It's been a wonderful opportunity and privilege to meet facinating Novato folk and write their stories for the Novato Patch in 2011.
Early last year, for example, I met , the mother of Frankie Poulos, a Novato teenager who died 18 years ago at the age of 18. Writing about her family's heartbreak, perserverence and fortitude as they endure the endless, tragic loss of their son was deeply moving — and also inspiring. Out of their pain and tireless campaigning, a concrete medium was built between the 10-mile stretch of Highway 37 formerly known as Blood Alley.
, the outstanding basketball star — and one of the first Patch Whiz Kids — took us all on a wild ride with the rest of his San Marin High School basketball team as the Mustangs scaled heights never seen by a Mustang squad.
There was the incredible , the octogenerian teacher and tutor still working harder than most of us and meeting her son, Novato teacher and musician Rob Sundberg, every week for a 6 a.m. coffee at Peet's.
What about the good food in our Novato public schools crusader, , who joined the Tour of Novato this year toting 50 pounds of sugar on his bike for 50 miles to make a point? The man is a gem and works hard in collaboration with Marin Organics and was recently featured on the Jamie Oliver Food Revolution Newsletter.
Speaking of biking and sugar, former self-described couch potato transformed himself in just a few years from an out-of-shape middle-schooler to a world-class level mountain biker, riding strong for the San Marin High team and at various state and national competitions.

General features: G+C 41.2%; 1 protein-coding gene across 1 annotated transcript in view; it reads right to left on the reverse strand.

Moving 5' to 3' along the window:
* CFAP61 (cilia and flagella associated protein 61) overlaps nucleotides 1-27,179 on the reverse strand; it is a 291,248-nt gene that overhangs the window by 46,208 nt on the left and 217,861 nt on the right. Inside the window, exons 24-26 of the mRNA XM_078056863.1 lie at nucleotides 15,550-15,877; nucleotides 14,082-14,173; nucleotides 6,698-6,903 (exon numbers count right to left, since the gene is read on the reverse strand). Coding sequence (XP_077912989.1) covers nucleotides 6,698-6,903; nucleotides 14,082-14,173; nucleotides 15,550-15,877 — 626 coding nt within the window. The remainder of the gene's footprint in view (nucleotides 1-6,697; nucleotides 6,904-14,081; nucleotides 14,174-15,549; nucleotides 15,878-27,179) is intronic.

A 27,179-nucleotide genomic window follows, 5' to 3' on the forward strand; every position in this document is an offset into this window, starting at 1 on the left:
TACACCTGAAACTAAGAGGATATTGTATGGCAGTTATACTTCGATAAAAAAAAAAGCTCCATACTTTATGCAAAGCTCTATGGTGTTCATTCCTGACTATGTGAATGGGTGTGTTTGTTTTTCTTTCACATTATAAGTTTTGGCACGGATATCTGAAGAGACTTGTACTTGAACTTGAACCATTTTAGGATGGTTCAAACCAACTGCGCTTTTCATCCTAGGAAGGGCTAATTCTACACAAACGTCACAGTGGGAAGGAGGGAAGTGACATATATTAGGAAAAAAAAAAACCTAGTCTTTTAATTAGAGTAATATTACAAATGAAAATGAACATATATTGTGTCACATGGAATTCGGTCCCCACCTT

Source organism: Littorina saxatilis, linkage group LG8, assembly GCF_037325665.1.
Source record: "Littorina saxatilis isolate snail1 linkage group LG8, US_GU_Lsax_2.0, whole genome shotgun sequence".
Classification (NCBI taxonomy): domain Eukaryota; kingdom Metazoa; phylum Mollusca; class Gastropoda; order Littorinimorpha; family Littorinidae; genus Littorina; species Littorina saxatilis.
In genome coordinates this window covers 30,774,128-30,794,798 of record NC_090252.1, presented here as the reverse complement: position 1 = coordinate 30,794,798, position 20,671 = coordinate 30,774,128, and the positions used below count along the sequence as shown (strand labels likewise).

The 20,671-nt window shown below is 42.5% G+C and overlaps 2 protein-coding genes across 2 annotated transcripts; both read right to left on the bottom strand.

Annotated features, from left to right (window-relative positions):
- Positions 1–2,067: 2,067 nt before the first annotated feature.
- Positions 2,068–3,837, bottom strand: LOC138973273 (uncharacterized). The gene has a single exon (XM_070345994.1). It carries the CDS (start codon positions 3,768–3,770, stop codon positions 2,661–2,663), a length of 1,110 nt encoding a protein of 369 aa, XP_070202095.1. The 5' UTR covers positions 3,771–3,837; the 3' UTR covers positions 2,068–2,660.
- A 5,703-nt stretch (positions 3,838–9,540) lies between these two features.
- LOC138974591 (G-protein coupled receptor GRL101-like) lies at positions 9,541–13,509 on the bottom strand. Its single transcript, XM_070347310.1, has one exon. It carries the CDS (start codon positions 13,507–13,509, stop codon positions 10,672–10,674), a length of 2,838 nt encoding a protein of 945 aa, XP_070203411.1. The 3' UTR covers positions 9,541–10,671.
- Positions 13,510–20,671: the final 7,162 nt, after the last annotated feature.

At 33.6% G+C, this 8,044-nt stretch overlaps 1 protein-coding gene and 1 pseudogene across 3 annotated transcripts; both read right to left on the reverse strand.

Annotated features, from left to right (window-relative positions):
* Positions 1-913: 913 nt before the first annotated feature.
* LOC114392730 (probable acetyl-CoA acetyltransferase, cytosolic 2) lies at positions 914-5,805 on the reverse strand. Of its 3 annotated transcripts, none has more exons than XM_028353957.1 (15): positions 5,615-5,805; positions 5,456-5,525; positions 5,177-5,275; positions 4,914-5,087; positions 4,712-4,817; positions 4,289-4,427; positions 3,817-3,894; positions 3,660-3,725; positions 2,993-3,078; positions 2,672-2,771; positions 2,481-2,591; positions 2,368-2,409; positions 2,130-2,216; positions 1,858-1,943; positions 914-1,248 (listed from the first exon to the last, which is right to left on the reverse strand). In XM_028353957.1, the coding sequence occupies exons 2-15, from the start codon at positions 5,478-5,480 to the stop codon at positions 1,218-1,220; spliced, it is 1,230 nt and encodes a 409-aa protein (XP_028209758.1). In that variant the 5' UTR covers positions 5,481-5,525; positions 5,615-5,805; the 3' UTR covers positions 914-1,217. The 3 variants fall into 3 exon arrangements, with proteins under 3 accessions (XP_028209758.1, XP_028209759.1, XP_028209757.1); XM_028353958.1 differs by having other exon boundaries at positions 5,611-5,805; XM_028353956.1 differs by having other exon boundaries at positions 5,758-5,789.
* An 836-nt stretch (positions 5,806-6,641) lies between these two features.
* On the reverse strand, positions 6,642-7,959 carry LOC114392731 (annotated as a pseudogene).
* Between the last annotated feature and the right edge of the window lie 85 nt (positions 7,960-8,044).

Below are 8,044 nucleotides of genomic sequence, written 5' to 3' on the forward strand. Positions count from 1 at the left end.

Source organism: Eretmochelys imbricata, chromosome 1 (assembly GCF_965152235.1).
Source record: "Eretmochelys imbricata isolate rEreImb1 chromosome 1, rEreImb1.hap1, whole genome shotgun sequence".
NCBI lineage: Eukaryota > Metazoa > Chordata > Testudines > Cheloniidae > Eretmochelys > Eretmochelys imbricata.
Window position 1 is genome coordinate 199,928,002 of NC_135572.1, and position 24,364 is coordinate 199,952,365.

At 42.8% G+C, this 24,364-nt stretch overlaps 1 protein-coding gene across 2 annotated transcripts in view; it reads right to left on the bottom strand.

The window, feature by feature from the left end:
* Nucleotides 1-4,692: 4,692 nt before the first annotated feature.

A personal favorite was the , the 50-something saxophone player born with cystic fibrosis who recovered from a heart and double lung transplant in enough time to blow off the faces of the happy crowd at Pacheco Plaza for the first summer concert of the season.
More recently, on Veteran's Day as a matter of fact, it was a thrill to meet the real-life G.I. Jane, Novato resident , and compare notes with her reality and the popular film based on her real-life experiences starring Demi Moore and Viggo Mortensen.
But, in the end, the person who was the most amazing story to me of 2011, has to be . This long-time Novato resident came to my attention as I prepared a story for last year's Martin Luther King Jr. program and celebration at the . During the 1965 civil rights march from Selma to Montgomery, Fred Muse was a platoon sergeant whose job was to lead his troops (both black and white men) in their mandate to guard the safety of the marchers over a five-day period as they trudged more than 50 miles by day and camped in the dark woods on the side of the two-lane highway for four long nights for the purpose of securing voting rights. Harrassment was virtually non-stop but the soldiers' allegience to their mission never wavered and marchers and the military made it the whole way without any serious injury.
As Sergeant Muse recalled, during the fourth and last night of camping, he and his men proudly stood guard "at rest" in front of makeshift stages while Tony Bennett, Harry Belafonte, Sammy Davis Jr., Nina Simone and Peter, Paul and Mary all performed at a “Stars for Freedom” rally.
To meet someone who played an important yet everyman sort of role in such a pivotal moment of our national history; someone who was called up in the middle of the night, in secret, to do his duty; someone who was stressed and scared but who nonetheless inspired his men and provided leadership and aid to the marchers; and someone you and I might run into at the neighborhood gas station or the produce section of Safeway in my own town, well, it just doesn't get any better than that.